Britain’s foreign minister Jeremy Hunt welcomed a decision by the Hong Kong government to suspend a proposed law that would allow people to be extradited to mainland China for trial.
Britain returned Hong Kong to Chinese rule in 1997 under a “one country, two systems” principle, with the guarantee of a high degree of autonomy and freedoms not enjoyed elsewhere in China.
“Well done HK Government for heeding concerns of the brave citizens who have stood up for their human rights,” Hunt said on Twitter. “Safeguarding the rights and freedoms in the Sino-British Joint Declaration is the best future for HK and Britain stands behind this legally-binding agreement.”
Hong Kong’s leader, Carrie Lam, was forced into a concession after a week of mass protests, promising to indefinitely suspend efforts to pass a controversial new extradition law ahead of another demonstration that has been called for Sunday.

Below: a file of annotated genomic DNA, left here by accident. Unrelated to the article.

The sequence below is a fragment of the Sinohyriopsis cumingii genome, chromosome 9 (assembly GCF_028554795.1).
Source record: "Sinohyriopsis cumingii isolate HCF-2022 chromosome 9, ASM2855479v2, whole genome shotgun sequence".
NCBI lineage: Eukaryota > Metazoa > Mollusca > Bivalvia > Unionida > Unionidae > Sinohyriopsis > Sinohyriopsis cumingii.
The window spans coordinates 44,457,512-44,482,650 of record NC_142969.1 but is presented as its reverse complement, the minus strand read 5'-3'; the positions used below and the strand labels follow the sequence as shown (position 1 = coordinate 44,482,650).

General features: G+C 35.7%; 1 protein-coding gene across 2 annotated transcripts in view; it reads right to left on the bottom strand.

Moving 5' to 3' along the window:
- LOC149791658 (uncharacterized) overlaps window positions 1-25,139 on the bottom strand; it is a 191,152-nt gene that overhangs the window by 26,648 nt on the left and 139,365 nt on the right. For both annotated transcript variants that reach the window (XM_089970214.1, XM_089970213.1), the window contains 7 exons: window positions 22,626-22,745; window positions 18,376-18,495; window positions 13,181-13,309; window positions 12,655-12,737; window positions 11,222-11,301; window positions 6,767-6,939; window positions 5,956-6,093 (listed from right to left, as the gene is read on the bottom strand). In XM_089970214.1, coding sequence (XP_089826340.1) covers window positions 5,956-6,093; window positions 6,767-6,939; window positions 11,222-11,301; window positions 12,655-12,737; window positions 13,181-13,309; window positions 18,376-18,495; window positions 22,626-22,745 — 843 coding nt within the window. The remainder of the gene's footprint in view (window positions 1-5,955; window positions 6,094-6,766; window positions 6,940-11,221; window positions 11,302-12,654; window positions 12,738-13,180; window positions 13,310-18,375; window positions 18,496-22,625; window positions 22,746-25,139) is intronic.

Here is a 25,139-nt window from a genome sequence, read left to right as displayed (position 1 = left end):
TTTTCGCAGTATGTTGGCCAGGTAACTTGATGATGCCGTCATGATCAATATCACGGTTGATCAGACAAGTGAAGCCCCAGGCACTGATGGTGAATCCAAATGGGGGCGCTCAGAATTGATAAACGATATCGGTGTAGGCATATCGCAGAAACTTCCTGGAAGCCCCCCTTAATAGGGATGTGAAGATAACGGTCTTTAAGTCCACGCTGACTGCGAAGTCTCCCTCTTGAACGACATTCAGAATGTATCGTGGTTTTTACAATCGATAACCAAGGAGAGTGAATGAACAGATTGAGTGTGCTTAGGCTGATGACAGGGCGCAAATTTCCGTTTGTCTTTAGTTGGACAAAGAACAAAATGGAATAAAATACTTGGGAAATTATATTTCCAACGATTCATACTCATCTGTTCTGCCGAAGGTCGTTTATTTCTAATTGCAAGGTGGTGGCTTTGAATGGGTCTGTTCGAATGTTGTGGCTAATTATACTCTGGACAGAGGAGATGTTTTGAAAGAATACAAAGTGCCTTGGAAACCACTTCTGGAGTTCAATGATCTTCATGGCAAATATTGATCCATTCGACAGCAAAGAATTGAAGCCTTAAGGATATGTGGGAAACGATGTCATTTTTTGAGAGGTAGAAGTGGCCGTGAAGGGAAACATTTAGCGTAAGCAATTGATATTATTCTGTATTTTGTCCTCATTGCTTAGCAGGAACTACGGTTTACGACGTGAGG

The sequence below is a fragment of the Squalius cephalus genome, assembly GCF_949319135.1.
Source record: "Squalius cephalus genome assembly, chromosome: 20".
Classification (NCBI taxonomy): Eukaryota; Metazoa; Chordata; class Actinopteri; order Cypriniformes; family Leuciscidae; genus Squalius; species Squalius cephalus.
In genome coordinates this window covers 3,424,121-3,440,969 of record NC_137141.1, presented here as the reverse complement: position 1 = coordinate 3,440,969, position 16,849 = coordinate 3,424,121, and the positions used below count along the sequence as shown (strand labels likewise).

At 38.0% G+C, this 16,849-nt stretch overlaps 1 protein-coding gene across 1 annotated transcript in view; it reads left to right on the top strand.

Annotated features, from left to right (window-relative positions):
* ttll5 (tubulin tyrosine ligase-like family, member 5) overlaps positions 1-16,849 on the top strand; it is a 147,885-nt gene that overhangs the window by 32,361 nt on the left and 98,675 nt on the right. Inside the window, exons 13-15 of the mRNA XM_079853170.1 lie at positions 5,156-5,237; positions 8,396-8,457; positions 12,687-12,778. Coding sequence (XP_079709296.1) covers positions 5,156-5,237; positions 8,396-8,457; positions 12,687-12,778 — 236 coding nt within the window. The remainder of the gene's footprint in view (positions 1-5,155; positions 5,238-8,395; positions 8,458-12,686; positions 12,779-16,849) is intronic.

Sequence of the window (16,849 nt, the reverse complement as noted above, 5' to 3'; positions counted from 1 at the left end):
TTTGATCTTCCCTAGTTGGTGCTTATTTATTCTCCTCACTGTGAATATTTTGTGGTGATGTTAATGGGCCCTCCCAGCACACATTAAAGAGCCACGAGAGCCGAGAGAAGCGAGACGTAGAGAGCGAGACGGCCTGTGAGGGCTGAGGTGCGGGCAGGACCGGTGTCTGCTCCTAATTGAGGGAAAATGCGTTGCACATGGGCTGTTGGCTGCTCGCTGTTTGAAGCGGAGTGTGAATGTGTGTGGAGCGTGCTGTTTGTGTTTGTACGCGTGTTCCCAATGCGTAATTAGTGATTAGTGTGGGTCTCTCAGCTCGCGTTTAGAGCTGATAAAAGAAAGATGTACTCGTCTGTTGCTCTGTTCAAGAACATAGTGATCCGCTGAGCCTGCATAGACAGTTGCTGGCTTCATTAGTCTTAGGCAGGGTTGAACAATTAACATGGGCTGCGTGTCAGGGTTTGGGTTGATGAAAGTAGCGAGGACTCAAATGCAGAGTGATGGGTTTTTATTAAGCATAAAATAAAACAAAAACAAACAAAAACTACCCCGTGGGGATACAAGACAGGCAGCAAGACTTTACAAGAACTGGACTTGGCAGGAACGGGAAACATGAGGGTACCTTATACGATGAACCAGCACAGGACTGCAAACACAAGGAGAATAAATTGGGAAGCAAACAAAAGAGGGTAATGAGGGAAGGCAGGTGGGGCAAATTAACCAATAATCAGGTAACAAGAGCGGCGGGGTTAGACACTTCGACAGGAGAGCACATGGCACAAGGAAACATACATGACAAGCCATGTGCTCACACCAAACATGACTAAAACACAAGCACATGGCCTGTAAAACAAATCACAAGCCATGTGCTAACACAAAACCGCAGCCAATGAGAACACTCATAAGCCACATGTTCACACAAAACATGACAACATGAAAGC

Lam’s announcement represented perhaps the most serious government climb-down in the face of public pressure since a security law was dropped in 2003, an important democratic moment for a city where people are free to demonstrate but not able to choose their leaders.
However, opponents warned they saw it more as a tactical retreat than an admission of defeat, aimed at buying time to intimidate or demoralise opponents. There have already been reports of arrests in hospitals, as people sought treatment, and of digital activists.
Several hundred thousand people had jammed Hong Kong’s streets in the last week in a bid to thwart the proposed extradition law that would allow suspects to be sent to China to face trial, with police bracing for the biggest march in the city in 15 years.